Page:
When it comes to understanding how different brain regions influence human cognition and behavior, gray matter often steals the show. 

“Neuroscience has always been super focused on the gray matter of the cerebral cortex,” says Aaron Boes (09MD, 09PhD), University of Iowa associate professor of pediatrics, neurology, and psychiatry, and a member of the Iowa Neuroscience Institute. “It’s where neurons are firing, where changes to blood flow and metabolic activity happen while the brain is active. That’s where the field is drawn because neuroscientists see changes with functional imaging.”

But UI research, led by Boes and Justin Reber, PhD (21F), a former UI postdoctoral research fellow in psychiatry, is challenging the idea that gray matter (the neurons that form the cerebral cortex) is more important than white matter (the myelin-covered axons that physically connect neuronal regions) when it comes to cognitive health and function.

The big picture

Damage to dense structural connections in the brain is a better predictor of poor cognitive outcomes than damage to functional hubs, according to a recent study led by Iowa researchers. The first brain model is a map of edge density, measuring white matter connectedness. Dark purple areas feature sparse connections, compared to more highly connected yellow regions. The second brain model expresses participation coefficient, measuring the global “hubness” of gray matter regions. Blue regions are involved in only a few brain networks, whereas brighter regions are part of many different networks.

Flow chart of brain damage
The findings in a recent study published in PNAS suggest that damage to highly connected regions of white matter is more predictive of cognitive impairment than damage to highly connected gray matter hubs.

The findings, based on a method known as lesion-symptom mapping, may help neurologists and neuropsychologists better predict the long-term effects of strokes and other forms of brain injury. 

“The most unexpected aspect of our findings was that damage to gray matter hubs of the brain that are really interconnected with other regions didn't really tell us much about how people would do on cognitive tests after brain damage. On the other hand, people with damage to the densest white matter connections did much worse on those tests,” explains Reber, who was first author on the study. “This is important because both scientists and clinicians often focus almost exclusively on the role of gray matter. This study is a reminder that connections between brain regions might matter just as much as those regions themselves, if not more so.”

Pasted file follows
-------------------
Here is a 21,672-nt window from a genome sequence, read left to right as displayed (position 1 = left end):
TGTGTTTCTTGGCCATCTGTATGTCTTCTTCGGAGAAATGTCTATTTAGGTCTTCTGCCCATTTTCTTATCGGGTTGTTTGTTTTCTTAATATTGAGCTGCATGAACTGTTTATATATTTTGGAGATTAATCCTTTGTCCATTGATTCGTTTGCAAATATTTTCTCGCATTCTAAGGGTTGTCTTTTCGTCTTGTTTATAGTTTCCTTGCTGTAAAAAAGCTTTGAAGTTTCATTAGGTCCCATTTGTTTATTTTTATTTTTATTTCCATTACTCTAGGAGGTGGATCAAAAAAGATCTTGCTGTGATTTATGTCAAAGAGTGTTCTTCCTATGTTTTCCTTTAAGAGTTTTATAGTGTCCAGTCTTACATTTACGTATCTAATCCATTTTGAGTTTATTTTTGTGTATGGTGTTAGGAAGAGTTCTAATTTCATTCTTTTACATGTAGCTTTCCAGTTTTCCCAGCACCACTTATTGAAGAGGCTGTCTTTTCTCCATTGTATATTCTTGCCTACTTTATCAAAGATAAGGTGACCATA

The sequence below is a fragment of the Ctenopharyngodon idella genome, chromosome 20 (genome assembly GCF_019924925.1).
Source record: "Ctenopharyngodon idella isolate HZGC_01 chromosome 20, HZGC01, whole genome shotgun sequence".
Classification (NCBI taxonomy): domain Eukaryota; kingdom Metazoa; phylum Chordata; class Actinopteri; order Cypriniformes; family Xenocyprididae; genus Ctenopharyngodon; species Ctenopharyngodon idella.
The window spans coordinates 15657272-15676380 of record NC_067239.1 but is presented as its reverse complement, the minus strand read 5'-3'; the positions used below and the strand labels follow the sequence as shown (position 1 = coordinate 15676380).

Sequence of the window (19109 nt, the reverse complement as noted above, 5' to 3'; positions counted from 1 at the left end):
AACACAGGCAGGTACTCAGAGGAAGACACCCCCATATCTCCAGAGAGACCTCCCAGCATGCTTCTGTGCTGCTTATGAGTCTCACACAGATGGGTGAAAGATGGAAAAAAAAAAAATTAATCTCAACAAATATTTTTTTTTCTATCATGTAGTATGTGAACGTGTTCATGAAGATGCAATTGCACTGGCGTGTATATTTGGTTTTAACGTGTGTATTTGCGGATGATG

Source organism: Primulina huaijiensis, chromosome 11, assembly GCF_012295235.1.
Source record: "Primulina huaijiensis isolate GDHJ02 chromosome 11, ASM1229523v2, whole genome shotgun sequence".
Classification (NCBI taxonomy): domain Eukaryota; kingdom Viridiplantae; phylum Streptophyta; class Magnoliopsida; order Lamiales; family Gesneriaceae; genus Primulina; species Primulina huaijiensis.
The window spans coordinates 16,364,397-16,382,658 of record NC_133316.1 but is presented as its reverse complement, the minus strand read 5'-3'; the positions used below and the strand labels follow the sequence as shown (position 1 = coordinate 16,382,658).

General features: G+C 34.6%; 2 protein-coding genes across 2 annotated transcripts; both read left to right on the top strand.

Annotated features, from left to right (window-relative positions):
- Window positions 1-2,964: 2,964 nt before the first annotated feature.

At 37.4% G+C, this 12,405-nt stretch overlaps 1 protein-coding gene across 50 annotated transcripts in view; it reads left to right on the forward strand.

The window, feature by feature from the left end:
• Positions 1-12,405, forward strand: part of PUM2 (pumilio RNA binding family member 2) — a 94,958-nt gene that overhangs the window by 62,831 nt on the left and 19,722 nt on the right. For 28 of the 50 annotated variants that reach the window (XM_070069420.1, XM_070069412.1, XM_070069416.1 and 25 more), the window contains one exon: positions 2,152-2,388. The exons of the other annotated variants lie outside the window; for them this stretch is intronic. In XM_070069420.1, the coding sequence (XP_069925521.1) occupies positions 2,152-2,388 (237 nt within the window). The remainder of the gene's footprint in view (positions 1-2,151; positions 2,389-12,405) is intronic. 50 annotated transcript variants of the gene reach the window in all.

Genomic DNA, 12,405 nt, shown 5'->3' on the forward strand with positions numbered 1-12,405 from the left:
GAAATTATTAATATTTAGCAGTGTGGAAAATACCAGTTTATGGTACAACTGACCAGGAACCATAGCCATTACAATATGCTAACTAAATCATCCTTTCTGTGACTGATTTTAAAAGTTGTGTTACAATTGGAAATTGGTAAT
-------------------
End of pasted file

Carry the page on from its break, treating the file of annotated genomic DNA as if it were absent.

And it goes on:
The study, published in PNAS, analyzes brain scans and cognitive function from over 500 people with localized areas of brain damage caused by strokes or other forms of brain injury. Looking at the location of the brain damage (lesions), the UI team correlated the level of connectedness of the damaged areas with the level of cognitive disability the patient experienced. The findings suggest that damage to highly connected regions of white matter is more predictive of cognitive impairment than damage to highly connected gray matter hubs.

Network hubs and brain function

Research on cognition often focuses on networks within the brain, and the importance of a brain area can be estimated based on how connected it is. Network hubs are highly connected brain regions that play a major role in coordinating processing in brain networks.  

The UI team identified the location of hubs within both gray and white matter from brain imaging of normal healthy individuals. The researchers then used brain scans from patients with brain lesions to find cases where areas of damage coincided with hubs. Using data from multiple cognitive tests for those patients, they were also able to measure the effect that hub damage had on cognitive outcomes.